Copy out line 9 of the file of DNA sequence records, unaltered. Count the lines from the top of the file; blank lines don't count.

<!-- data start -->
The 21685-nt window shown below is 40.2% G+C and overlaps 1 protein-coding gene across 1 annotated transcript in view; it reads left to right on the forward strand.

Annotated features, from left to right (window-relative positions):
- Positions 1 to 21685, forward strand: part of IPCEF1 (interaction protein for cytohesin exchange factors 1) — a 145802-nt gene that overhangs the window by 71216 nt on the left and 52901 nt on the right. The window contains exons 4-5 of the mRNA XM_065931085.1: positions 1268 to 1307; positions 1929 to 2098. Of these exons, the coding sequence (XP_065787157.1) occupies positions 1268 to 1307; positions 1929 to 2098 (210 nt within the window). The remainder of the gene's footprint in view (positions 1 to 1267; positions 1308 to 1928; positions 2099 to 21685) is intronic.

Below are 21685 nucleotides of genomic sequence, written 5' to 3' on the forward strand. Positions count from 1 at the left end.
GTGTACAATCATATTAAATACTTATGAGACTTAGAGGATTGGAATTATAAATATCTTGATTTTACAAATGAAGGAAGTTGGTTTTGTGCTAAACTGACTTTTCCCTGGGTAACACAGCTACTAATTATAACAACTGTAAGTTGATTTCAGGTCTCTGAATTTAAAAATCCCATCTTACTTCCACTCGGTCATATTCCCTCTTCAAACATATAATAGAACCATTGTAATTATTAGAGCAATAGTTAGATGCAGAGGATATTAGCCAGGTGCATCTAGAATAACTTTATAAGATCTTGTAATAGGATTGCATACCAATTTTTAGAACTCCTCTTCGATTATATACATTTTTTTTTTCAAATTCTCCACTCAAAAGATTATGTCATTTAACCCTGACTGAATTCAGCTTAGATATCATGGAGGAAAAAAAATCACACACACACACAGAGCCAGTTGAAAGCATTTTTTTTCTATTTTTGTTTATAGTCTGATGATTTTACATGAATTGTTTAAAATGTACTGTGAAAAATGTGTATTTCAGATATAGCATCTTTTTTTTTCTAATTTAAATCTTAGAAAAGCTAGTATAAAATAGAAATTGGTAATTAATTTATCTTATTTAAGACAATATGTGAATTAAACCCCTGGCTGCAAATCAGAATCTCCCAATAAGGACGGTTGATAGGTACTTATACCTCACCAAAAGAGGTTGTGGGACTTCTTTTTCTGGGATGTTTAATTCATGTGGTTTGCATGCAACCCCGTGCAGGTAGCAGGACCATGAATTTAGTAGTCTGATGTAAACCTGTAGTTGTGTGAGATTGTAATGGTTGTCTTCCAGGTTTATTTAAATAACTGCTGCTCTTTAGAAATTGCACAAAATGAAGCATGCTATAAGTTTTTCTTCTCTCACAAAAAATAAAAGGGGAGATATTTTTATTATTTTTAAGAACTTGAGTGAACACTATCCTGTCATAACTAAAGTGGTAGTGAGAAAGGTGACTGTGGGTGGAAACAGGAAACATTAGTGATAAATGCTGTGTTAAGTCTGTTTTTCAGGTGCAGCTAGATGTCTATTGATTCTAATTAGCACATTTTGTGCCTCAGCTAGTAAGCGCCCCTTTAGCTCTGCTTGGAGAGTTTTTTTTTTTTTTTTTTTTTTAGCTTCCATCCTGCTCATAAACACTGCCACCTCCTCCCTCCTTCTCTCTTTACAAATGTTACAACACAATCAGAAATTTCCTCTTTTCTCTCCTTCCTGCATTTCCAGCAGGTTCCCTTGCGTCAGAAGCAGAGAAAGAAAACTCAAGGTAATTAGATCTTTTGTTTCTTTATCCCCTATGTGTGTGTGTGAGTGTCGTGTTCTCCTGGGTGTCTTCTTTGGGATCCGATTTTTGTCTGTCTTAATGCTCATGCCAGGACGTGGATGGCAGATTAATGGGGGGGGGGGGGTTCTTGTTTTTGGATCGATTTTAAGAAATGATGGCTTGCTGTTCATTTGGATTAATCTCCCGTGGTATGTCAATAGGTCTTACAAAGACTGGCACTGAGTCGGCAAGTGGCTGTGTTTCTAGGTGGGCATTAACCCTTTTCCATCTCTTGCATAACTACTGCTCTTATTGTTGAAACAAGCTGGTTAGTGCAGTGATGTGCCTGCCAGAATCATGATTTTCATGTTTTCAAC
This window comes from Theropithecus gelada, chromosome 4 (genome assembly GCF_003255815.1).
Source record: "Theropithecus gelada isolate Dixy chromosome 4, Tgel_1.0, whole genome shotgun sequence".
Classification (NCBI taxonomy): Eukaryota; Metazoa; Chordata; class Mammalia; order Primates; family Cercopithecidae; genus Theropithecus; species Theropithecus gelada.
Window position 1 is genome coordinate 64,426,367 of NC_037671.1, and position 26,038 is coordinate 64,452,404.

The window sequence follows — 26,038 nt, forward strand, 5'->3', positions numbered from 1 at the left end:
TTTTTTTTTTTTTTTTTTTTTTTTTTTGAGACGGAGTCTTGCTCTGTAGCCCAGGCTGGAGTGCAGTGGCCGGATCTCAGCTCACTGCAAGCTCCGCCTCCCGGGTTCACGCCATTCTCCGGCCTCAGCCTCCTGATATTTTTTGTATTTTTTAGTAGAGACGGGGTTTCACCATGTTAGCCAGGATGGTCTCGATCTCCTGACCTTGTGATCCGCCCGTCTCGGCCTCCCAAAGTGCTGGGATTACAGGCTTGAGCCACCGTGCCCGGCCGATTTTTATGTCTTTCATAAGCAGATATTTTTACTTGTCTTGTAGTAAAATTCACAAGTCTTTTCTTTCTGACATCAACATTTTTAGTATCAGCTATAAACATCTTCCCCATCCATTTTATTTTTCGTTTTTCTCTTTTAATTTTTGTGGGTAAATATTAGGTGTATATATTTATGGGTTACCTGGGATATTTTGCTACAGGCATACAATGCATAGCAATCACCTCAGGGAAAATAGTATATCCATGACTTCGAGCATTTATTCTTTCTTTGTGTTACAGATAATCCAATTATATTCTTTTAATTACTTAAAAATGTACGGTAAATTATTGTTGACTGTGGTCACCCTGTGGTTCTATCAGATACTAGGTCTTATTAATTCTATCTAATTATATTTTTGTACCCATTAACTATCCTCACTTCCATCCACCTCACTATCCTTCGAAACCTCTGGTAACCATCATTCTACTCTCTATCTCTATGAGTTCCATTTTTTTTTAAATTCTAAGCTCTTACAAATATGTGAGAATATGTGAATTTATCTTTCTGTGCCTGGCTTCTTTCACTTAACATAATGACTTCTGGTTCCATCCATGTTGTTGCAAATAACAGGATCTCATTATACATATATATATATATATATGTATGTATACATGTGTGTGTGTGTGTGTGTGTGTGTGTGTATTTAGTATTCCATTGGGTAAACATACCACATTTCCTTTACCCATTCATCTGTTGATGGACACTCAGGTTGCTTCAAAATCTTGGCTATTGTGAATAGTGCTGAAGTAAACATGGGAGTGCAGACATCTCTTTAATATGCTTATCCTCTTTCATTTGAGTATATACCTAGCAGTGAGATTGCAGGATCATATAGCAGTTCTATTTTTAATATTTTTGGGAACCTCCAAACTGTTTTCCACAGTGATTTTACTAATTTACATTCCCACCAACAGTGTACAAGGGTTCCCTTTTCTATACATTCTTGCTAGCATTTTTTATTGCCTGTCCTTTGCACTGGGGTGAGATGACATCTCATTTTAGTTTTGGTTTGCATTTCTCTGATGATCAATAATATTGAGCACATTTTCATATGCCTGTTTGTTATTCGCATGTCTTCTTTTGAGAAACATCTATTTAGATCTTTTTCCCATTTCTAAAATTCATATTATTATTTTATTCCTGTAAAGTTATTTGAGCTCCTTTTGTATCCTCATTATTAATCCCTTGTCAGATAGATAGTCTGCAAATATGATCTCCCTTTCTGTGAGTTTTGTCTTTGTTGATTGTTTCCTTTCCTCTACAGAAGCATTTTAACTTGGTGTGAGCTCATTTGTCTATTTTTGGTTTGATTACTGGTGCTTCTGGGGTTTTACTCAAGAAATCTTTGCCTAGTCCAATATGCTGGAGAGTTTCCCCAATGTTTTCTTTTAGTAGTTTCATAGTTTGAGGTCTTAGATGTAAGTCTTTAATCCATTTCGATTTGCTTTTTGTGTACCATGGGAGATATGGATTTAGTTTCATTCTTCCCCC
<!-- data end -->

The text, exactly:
Window position 1 is genome coordinate 64,426,367 of NC_037671.1, and position 26,038 is coordinate 64,452,404.